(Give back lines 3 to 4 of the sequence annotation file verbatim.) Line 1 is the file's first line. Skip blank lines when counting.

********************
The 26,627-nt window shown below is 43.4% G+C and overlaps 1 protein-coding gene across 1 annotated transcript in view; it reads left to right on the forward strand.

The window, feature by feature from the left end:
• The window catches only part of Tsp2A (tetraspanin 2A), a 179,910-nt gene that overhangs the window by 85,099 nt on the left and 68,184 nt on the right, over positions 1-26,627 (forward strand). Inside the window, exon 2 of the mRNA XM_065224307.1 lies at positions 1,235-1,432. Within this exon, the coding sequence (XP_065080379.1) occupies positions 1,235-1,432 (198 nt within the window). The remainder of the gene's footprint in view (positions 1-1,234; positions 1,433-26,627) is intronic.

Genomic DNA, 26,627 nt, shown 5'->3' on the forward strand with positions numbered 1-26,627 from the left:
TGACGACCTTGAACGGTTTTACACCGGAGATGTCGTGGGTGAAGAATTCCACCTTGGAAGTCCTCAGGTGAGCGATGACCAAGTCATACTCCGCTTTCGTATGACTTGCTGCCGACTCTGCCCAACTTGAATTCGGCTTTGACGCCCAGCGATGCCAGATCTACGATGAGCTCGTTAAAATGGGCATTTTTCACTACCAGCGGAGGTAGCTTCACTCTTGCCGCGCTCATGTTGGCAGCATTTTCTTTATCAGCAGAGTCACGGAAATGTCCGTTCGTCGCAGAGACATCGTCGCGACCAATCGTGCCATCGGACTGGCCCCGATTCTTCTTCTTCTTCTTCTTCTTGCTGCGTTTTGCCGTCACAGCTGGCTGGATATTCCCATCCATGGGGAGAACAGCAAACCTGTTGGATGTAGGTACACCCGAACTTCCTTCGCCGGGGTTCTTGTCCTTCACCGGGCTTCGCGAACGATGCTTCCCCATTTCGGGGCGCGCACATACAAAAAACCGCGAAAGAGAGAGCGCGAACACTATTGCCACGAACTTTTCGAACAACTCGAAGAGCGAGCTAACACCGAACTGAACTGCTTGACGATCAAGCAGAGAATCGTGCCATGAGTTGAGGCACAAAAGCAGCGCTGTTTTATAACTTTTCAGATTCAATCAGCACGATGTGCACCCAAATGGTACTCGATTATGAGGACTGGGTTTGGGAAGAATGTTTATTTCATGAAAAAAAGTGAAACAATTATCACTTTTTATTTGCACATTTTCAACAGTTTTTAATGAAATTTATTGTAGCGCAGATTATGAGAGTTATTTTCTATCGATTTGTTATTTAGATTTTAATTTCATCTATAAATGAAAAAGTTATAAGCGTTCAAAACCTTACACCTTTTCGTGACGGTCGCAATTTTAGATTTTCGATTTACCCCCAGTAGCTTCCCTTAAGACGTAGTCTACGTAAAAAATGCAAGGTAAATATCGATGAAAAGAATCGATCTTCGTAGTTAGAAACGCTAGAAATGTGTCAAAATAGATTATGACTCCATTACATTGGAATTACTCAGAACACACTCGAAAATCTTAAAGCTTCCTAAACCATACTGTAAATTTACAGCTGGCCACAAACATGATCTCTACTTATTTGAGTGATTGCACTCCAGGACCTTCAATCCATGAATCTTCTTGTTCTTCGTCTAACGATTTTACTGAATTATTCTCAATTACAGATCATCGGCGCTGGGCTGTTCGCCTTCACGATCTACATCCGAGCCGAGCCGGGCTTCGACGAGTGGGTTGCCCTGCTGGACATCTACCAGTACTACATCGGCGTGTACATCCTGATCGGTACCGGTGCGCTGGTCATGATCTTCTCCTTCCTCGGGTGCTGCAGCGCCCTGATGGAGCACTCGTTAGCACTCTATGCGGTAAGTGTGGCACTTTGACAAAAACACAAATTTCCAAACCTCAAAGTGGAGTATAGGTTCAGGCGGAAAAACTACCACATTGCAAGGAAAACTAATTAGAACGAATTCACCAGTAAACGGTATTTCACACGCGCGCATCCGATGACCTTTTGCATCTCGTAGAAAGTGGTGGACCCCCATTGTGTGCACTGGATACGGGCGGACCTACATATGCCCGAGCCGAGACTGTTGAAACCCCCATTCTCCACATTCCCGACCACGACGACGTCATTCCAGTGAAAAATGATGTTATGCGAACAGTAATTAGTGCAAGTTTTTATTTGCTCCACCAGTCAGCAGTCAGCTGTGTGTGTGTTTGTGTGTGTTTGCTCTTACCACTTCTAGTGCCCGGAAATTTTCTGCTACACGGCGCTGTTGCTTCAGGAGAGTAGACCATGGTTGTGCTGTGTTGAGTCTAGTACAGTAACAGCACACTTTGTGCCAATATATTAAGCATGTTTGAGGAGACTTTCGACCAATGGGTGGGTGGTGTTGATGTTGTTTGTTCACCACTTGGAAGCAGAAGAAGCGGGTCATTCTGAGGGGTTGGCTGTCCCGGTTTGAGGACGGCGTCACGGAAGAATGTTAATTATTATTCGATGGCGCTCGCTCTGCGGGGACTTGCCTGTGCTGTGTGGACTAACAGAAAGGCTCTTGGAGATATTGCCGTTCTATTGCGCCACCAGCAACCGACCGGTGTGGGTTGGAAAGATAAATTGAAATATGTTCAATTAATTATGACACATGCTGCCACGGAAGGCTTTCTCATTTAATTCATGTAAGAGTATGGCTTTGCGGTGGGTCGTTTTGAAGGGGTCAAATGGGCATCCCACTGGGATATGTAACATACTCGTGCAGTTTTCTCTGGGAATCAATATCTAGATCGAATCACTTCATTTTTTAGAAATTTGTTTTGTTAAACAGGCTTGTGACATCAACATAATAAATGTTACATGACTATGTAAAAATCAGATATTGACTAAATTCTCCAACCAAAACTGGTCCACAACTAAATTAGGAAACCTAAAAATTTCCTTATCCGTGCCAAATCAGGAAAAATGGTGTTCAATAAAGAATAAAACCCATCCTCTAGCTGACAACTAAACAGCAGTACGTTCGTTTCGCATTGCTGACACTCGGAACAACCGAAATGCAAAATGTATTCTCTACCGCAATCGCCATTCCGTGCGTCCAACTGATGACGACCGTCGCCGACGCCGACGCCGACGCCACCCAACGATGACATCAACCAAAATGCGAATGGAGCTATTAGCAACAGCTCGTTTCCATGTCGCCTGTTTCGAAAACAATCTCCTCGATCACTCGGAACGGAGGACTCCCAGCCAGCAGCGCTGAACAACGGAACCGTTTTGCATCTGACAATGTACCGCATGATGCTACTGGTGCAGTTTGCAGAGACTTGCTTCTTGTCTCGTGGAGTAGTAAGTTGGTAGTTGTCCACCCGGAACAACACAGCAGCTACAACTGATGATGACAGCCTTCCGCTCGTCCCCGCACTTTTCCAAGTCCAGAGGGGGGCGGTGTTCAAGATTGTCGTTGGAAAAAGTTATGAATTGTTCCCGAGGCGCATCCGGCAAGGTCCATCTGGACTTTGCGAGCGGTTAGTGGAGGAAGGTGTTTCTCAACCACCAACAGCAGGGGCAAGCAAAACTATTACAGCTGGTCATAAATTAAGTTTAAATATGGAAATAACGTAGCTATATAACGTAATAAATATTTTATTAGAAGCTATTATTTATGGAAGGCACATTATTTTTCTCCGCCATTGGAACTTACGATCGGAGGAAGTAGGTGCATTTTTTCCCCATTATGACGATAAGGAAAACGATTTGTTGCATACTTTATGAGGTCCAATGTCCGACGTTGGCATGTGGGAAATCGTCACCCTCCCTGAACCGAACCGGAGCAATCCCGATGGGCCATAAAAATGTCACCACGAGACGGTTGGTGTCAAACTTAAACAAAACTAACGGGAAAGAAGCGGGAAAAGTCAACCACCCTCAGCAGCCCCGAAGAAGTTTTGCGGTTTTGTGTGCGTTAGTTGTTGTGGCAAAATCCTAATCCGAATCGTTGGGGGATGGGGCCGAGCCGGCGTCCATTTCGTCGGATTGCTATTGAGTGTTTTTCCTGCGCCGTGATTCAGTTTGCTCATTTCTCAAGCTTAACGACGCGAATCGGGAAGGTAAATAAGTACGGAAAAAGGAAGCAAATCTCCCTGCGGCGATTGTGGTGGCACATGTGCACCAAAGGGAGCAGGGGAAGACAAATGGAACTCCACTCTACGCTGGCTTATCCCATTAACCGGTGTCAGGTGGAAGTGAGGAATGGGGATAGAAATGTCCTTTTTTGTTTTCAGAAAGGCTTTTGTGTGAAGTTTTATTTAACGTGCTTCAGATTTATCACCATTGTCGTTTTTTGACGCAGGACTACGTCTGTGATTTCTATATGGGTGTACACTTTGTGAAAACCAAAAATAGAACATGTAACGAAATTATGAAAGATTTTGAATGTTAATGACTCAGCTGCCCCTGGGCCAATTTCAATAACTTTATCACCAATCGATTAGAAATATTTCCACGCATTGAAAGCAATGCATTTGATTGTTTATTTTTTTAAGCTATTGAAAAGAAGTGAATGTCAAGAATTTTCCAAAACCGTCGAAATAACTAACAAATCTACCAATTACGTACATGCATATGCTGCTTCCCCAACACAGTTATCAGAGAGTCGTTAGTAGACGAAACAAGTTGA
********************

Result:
• The window catches only part of Tsp2A (tetraspanin 2A), a 179,910-nt gene that overhangs the window by 85,099 nt on the left and 68,184 nt on the right, over positions 1-26,627 (forward strand). Inside the window, exon 2 of the mRNA XM_065224307.1 lies at positions 1,235-1,432. Within this exon, the coding sequence (XP_065080379.1) occupies positions 1,235-1,432 (198 nt within the window). The remainder of the gene's footprint in view (positions 1-1,234; positions 1,433-26,627) is intronic.

Genomic DNA, 26,627 nt, shown 5'->3' on the forward strand with positions numbered 1-26,627 from the left: